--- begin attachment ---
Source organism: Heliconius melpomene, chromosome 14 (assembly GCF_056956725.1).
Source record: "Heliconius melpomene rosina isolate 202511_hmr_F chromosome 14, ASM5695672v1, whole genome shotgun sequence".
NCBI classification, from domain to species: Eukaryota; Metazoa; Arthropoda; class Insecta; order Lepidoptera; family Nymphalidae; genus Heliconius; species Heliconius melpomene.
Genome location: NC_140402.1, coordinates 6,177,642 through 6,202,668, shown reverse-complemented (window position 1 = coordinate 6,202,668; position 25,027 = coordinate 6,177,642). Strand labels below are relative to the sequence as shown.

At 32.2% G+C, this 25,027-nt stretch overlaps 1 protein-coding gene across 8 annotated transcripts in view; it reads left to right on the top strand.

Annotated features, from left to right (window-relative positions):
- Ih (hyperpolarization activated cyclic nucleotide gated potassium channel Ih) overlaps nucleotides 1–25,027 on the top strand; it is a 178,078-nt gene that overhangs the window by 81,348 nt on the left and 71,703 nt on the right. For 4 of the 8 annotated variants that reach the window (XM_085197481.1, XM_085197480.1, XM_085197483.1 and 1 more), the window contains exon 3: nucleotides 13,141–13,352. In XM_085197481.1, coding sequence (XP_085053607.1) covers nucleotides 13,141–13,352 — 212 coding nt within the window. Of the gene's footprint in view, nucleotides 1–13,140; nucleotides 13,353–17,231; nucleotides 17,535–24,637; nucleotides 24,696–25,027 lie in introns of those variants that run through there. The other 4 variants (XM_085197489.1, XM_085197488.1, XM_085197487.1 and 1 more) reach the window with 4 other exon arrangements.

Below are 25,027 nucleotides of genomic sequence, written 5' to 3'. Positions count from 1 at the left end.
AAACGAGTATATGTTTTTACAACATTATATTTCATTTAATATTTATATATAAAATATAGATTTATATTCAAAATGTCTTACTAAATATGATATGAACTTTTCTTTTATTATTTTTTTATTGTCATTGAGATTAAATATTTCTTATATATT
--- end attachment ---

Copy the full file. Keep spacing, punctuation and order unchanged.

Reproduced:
Source organism: Heliconius melpomene, chromosome 14 (assembly GCF_056956725.1).
Source record: "Heliconius melpomene rosina isolate 202511_hmr_F chromosome 14, ASM5695672v1, whole genome shotgun sequence".
NCBI classification, from domain to species: Eukaryota; Metazoa; Arthropoda; class Insecta; order Lepidoptera; family Nymphalidae; genus Heliconius; species Heliconius melpomene.
Genome location: NC_140402.1, coordinates 6,177,642 through 6,202,668, shown reverse-complemented (window position 1 = coordinate 6,202,668; position 25,027 = coordinate 6,177,642). Strand labels below are relative to the sequence as shown.

At 32.2% G+C, this 25,027-nt stretch overlaps 1 protein-coding gene across 8 annotated transcripts in view; it reads left to right on the top strand.

Annotated features, from left to right (window-relative positions):
- Ih (hyperpolarization activated cyclic nucleotide gated potassium channel Ih) overlaps nucleotides 1–25,027 on the top strand; it is a 178,078-nt gene that overhangs the window by 81,348 nt on the left and 71,703 nt on the right. For 4 of the 8 annotated variants that reach the window (XM_085197481.1, XM_085197480.1, XM_085197483.1 and 1 more), the window contains exon 3: nucleotides 13,141–13,352. In XM_085197481.1, coding sequence (XP_085053607.1) covers nucleotides 13,141–13,352 — 212 coding nt within the window. Of the gene's footprint in view, nucleotides 1–13,140; nucleotides 13,353–17,231; nucleotides 17,535–24,637; nucleotides 24,696–25,027 lie in introns of those variants that run through there. The other 4 variants (XM_085197489.1, XM_085197488.1, XM_085197487.1 and 1 more) reach the window with 4 other exon arrangements.

Below are 25,027 nucleotides of genomic sequence, written 5' to 3'. Positions count from 1 at the left end.
AAACGAGTATATGTTTTTACAACATTATATTTCATTTAATATTTATATATAAAATATAGATTTATATTCAAAATGTCTTACTAAATATGATATGAACTTTTCTTTTATTATTTTTTTATTGTCATTGAGATTAAATATTTCTTATATATT